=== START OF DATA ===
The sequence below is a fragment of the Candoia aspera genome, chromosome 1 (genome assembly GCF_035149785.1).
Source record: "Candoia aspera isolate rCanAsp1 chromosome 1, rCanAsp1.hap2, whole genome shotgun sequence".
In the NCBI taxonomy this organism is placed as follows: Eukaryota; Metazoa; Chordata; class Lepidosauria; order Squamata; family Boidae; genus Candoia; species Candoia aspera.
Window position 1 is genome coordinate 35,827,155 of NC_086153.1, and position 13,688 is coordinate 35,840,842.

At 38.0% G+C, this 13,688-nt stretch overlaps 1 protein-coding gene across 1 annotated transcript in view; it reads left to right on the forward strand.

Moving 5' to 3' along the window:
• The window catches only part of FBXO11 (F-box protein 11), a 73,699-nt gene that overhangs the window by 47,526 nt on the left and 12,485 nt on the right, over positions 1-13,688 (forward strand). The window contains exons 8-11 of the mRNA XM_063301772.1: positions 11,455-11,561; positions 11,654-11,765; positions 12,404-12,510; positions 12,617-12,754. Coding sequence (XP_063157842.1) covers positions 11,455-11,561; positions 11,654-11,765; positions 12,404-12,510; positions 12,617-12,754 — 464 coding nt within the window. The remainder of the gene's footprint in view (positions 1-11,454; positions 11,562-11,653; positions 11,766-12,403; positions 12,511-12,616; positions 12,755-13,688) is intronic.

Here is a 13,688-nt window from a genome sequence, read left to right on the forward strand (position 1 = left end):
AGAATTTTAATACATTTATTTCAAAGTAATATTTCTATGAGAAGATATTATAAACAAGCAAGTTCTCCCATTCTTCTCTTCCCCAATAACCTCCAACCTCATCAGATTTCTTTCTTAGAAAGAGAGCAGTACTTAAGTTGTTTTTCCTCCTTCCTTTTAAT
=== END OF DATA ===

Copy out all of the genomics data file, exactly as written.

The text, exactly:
The sequence below is a fragment of the Candoia aspera genome, chromosome 1 (genome assembly GCF_035149785.1).
Source record: "Candoia aspera isolate rCanAsp1 chromosome 1, rCanAsp1.hap2, whole genome shotgun sequence".
In the NCBI taxonomy this organism is placed as follows: Eukaryota; Metazoa; Chordata; class Lepidosauria; order Squamata; family Boidae; genus Candoia; species Candoia aspera.
Window position 1 is genome coordinate 35,827,155 of NC_086153.1, and position 13,688 is coordinate 35,840,842.

At 38.0% G+C, this 13,688-nt stretch overlaps 1 protein-coding gene across 1 annotated transcript in view; it reads left to right on the forward strand.

Moving 5' to 3' along the window:
• The window catches only part of FBXO11 (F-box protein 11), a 73,699-nt gene that overhangs the window by 47,526 nt on the left and 12,485 nt on the right, over positions 1-13,688 (forward strand). The window contains exons 8-11 of the mRNA XM_063301772.1: positions 11,455-11,561; positions 11,654-11,765; positions 12,404-12,510; positions 12,617-12,754. Coding sequence (XP_063157842.1) covers positions 11,455-11,561; positions 11,654-11,765; positions 12,404-12,510; positions 12,617-12,754 — 464 coding nt within the window. The remainder of the gene's footprint in view (positions 1-11,454; positions 11,562-11,653; positions 11,766-12,403; positions 12,511-12,616; positions 12,755-13,688) is intronic.

Here is a 13,688-nt window from a genome sequence, read left to right on the forward strand (position 1 = left end):
AGAATTTTAATACATTTATTTCAAAGTAATATTTCTATGAGAAGATATTATAAACAAGCAAGTTCTCCCATTCTTCTCTTCCCCAATAACCTCCAACCTCATCAGATTTCTTTCTTAGAAAGAGAGCAGTACTTAAGTTGTTTTTCCTCCTTCCTTTTAAT